75 – 100% – Antelope Lake, Plumas County – Virtual Drive color spotter Richard McCutcheon gets out and about gorgeous Plumas County on his quad, finding wonderful color and providing a virtual drive of the fall color in his area.  Richard’s latest drive took him to Antelope Lake where auburn trees are flickering among the gold.

Dogwood Near Valley View, Yosemite Valley (10/21/11) © 2011 Michael Frye

30 – 50% – Yosemite Valley – Photographer Michael Frye shows through his photography that fall color need not be shot at peak to be impressive.  His delicate photographs of mist, turning leaves and reflections in Yosemite Valley’s Merced River are threaded with emotion and take you deep into the moment.  Michael says there’s been little color in Yosemite Valley so far, though he estimates 60% of the bigleaf maple have turned completely yellow in the Valley.  CFC predicts the next three weeks will be increasingly beautiful in the Valley.  CLICK HERE to visit Michael Frye’s blog and see more of his exceptional photographs.

Photo tip: When in Yosemite Valley, stop at Fern Spring upon entering the Valley from Hwy 120 or 140, at any turnout along the Merced River for pink to rose dogwood and  near Yosemite Village for orange leaves on black oaks.  For the sharpest photos, shoot all pictures on a tripod.  In low light, use your camera’s timer to take the picture so that you’re not pressing the shutter, which can move the camera and blur the image.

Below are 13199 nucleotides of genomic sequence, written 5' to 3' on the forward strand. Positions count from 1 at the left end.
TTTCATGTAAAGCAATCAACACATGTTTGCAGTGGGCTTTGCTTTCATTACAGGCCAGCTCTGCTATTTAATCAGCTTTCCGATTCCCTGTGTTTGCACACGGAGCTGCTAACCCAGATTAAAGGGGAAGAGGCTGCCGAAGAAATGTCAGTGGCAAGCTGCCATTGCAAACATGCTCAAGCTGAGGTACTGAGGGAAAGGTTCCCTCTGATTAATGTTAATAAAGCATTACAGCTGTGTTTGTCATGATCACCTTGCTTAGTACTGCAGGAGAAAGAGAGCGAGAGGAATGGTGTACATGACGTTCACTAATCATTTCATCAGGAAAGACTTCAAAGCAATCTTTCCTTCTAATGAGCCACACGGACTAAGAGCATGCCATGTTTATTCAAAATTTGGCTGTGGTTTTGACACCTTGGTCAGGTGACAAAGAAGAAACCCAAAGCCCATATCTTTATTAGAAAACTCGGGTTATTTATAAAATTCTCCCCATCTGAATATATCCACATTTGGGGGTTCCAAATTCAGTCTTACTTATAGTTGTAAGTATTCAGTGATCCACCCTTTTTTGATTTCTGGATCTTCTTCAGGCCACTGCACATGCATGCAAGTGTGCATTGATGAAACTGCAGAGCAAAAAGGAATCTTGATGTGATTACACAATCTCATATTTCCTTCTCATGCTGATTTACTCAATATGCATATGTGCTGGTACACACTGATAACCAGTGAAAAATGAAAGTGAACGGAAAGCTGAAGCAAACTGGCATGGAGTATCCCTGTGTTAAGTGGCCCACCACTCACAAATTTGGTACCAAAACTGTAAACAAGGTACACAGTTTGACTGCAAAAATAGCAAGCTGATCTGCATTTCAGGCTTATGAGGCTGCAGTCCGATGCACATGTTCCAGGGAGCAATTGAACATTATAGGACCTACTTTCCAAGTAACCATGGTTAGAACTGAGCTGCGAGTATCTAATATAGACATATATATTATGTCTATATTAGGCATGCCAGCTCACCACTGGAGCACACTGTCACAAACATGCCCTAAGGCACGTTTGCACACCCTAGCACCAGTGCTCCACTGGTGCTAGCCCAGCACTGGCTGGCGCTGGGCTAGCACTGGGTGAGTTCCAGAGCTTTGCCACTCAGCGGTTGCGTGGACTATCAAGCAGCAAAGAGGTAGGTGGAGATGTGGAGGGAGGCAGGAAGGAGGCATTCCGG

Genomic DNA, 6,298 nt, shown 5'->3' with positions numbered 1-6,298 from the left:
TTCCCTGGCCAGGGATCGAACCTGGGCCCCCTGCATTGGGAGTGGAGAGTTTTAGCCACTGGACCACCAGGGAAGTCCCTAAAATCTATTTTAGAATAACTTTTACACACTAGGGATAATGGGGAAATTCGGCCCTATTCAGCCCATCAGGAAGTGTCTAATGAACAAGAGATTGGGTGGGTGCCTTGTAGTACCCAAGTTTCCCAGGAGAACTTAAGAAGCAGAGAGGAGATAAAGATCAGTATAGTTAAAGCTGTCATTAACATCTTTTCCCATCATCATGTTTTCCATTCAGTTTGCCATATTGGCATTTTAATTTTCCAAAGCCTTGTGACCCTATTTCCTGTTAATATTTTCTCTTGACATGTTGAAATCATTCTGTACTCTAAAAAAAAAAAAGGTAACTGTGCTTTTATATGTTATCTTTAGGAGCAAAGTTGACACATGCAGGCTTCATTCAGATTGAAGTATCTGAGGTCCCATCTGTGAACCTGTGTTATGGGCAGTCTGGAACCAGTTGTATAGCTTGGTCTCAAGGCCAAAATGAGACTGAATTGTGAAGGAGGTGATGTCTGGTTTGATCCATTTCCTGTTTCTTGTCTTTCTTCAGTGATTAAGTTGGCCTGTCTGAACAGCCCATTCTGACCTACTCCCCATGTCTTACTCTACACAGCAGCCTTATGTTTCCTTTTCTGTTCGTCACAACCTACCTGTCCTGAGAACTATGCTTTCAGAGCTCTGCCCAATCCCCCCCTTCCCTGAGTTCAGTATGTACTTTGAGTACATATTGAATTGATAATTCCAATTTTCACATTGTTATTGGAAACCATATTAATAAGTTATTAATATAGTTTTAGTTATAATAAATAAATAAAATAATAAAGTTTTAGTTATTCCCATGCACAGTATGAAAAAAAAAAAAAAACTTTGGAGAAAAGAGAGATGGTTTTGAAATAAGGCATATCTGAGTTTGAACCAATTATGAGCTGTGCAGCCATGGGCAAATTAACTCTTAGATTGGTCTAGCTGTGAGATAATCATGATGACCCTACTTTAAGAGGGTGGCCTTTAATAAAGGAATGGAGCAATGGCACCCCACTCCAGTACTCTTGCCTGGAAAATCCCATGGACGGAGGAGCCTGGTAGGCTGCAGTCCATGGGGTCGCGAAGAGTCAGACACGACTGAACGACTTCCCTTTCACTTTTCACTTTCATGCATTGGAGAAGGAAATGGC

Colorful Routes to the Eastern Sierra – Go Now!

From the Central Valley and SF Bay Area, the most direct and most colorful route to June Lake and Mammoth Lakes is across Tioga Pass (CA Hwy 120).  Color spotters are reporting rosy dogwood glowing in the forests of Yosemite National Park along the park’s Big Oak Flat and Tioga roads (Hwy 120).

75 – 100% – Tioga Pass (Hwy 120) – 90% of the aspen are showing yellow with “huge swaths of color, with quite a bit of orange” along slopes visible from US 395, according Ann Turner reporting in CalPhoto.com.

75 – 100% – Monitor Pass (Hwy 89) – Most of the aspen over the pass are at peak with brilliant yellow.

75 – 100% – Conway Summit (US 395) – Broad areas of orange, yellow and red color cover the hillsides east of US 395 at Conway Summit.

75 – 100% – Carson and Luther Pass (Hwy 88 and 89) – The Hope Valley is flickering with bright yellow and at peak.

Past Peak, Past Peak, Peaking

This weekend will bring the first major “winter” storm to California and although fall doesn’t end for another month (until December 21), the turn in temperatures and weather will make Thanksgiving Day week seem in the minds of many Californians, to mark the end of autumn.

This coming winter storm does not mean that incredible fall scenery will no longer be seen across the Golden State.  Just click on Michael Frye’s blog (to the left) and view his impressive photograph of black oak leaves peaking through snow, to see what I mean.  Autumn at this time of year requires special vision.  Give up looking for those bold splashes of red, orange and yellow against deep blue skies and find satisfaction instead in the subtle beauty to be found in the more muted colors of dying leaves reflected upon wet city streets, as that’s where the show has moved.

It’s past peak above 2,000′, but below that the color is still peaking, especially in California’s diverse urban forests… Sacramento, the San Francisco Bay Area and in exotic pockets of urban Southern California.

So, enjoy the weekend storms and do not be discouraged by the elements.  There is wonder to be found where you least expect it.